Bartman Day Causes White Sox Reflections

October 14 anniversary provides a special opportunity.

Well, another October 14 has rolled around and all of Cardinal Nation knows what that means.  It's the second anniversary of the day Cub fan extraordinaire Steve Bartman entered the lexicon of failed American baseball fandom. 

On that fateful day, Bartman tried to catch a foul ball hit into the seats near the left field line during the National League Championship Series with the Florida Marlins.  Then-Cubs left fielder Moises Alou, trying to reach into the stands to make the grab, screamed in rage and hurled his glove in frustration when he failed to make the catch, crying fan interference.  Bartman would become a beer-soaked object of scorn and derision, escorted from the stadium for his own safety.  He would be blamed throughout all of Wrigleyville for the reversal of Cubs fortune and nearly run out of town.

 

Bartman Day is now celebrated throughout the nation as that day set aside for Cardinal fans to rib Cub fans, to remind the baseball wayward of how good it really is on the red side of the fence and, in shows of friendship repeated many times, to invite them in to the fold.  Northsiders don't need to be reminded of the events that unfolded that day, but it an interesting exercise to compare the outcome of Wednesday's White Sox-Angels game with that of the Cubs NLCS loss two years ago today.

 

To compare and contrast the outcomes of these games is an exercise in opportunities and challenges presented, addressed, and won or lost.  On October 14, 2003, the Marlins weren't really handed any capricious advantage.  In this case, the umpires ruled correctly that the ball was in well into the stands and that no fan interference had occurred.  Yet the Cubs, quite simply, disintegrated.  The game devolved from a 3-0 Cub lead on solid pitching by Mark Prior to an 8-3 Marlin lead and victory.  The Marlins would win the next game also, securing a berth in the World Series.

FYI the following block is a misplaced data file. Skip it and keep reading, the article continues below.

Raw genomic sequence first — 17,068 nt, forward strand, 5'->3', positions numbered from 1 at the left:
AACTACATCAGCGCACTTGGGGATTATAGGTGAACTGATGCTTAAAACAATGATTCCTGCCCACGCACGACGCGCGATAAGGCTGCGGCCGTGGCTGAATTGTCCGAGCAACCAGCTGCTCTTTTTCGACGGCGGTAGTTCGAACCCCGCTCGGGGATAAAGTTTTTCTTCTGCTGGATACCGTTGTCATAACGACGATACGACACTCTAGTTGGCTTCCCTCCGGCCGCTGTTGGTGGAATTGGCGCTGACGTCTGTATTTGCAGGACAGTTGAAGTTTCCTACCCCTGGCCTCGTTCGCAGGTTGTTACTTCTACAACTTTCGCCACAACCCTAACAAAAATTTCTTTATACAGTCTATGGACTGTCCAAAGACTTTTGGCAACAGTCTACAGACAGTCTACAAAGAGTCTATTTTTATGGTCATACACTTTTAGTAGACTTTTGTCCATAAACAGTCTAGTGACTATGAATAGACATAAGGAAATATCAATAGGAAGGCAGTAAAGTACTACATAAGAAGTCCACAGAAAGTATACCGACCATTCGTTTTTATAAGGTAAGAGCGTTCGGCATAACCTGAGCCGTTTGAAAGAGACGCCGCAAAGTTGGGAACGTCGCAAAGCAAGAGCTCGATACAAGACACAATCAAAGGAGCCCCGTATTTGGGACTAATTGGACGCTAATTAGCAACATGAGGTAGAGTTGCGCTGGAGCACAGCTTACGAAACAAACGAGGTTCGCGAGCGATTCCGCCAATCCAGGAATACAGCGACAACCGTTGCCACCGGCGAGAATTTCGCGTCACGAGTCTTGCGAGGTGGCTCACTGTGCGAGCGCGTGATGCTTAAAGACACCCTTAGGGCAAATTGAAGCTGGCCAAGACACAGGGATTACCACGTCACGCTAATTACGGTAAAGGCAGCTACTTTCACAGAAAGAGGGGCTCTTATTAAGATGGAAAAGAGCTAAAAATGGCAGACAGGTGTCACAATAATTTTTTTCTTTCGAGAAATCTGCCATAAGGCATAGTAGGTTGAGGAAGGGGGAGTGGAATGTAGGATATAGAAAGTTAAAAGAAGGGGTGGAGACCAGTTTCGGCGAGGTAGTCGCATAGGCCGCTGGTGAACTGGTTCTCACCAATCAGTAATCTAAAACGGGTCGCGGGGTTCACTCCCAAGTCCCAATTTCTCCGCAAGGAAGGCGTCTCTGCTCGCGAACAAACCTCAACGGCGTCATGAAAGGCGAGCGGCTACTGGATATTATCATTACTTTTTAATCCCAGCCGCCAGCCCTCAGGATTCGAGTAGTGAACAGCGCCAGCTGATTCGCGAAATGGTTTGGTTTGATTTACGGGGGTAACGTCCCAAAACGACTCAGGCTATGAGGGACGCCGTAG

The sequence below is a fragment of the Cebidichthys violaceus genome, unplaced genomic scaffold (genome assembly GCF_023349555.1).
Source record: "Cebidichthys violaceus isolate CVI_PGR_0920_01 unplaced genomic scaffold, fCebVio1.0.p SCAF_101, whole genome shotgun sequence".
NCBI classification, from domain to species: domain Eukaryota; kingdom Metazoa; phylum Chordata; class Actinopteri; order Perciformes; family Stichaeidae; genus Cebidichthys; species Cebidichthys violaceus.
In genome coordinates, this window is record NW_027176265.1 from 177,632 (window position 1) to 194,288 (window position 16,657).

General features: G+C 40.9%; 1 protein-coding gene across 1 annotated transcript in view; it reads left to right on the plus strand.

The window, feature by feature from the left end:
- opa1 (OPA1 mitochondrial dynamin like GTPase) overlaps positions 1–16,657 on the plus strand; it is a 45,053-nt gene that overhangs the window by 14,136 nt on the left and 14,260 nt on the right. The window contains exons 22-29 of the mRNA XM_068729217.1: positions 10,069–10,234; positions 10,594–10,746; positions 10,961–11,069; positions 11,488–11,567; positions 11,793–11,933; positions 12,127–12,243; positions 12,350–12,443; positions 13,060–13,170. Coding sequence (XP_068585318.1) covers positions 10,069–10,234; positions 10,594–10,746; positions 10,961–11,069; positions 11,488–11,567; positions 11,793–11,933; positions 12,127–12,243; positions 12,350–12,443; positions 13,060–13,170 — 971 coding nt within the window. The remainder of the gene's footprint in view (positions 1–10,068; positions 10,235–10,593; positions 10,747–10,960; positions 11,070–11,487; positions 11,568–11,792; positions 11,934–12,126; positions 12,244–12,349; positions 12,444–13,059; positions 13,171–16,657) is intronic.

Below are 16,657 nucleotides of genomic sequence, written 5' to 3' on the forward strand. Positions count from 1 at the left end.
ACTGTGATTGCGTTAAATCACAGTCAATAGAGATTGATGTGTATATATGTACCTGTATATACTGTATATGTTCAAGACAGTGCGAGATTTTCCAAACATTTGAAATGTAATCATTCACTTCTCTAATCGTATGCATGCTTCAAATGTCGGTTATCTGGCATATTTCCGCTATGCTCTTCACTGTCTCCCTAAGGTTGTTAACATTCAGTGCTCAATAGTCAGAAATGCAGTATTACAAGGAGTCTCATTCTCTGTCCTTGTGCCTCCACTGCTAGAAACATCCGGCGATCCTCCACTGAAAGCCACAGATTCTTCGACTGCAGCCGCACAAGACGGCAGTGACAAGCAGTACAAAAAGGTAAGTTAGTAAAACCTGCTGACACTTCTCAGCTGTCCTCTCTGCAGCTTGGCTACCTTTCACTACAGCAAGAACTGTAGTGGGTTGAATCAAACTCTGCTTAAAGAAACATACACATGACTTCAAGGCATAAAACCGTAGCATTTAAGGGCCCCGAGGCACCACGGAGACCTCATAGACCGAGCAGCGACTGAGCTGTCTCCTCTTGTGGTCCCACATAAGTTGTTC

Contrast the Cubs' dismal performance with that of their Southside brethren Chicago White Sox.  In Wednesday night's game, the Sox were handed an advantage, albeit a slight one.  With two outs in the bottom of the 9th inning of the 1-1 game, Sox catcher AJ Pierzynski struck out swinging on a low pitch.  Whether that pitch hit the ground or not can be decided by history, but the fact is the Pierzynski, after taking one step toward the dugout, turned and ran to first base.  The Angels, thinking they had booked an inning-ending strikeout, were walking off the field.  After Angelic complaints and an umpiring crew huddle, Pierzynski was ruled to be safe at first.

 

Now with a man on first and two outs, Sox manager Ozzie Guillen pinch ran Pablo Ozuna for Pierzynski.  Ozuna stole second and scored on Joe Crede's walk-off double.  The Sox did what the Cubs didn't.  They rose to the occasion.  While one might argue that the roles were reversed in this case, that doesn't hold water.  What DOES hold water is that the Sox mastered the moment and the Cubs, in the face of near-certain victory, didn't.  With those two fateful turns, one Windy City franchise watched TV while the other may go to the World Series.

 

Today, Wikipedia, the online encyclopedia, describes Steve Bartman as a scapegoat and truly he is.  He shares as much responsibility for the Cubs losing that game as I do for not attending Thursday night's Cardinal loss to the Astros.  He is blameless, yet blamed.  A good man, and a good fan, vituperated by his own.  Yet his name will always be connected to the closest brush the Cubs have had with a World Series since 1948. 

 

On this and each October 14, I urge every Cardinal fan to find a Cub fan, remind him or her of the significance of this day, and invite that frustrated fan into citizenship in Cardinal Nation.  I'm certain that your gesture of kindness and humanity will be welcomed in light of the sincerity in which it is offered.

 

Rex Duncan

rdunc221@yahoo.com

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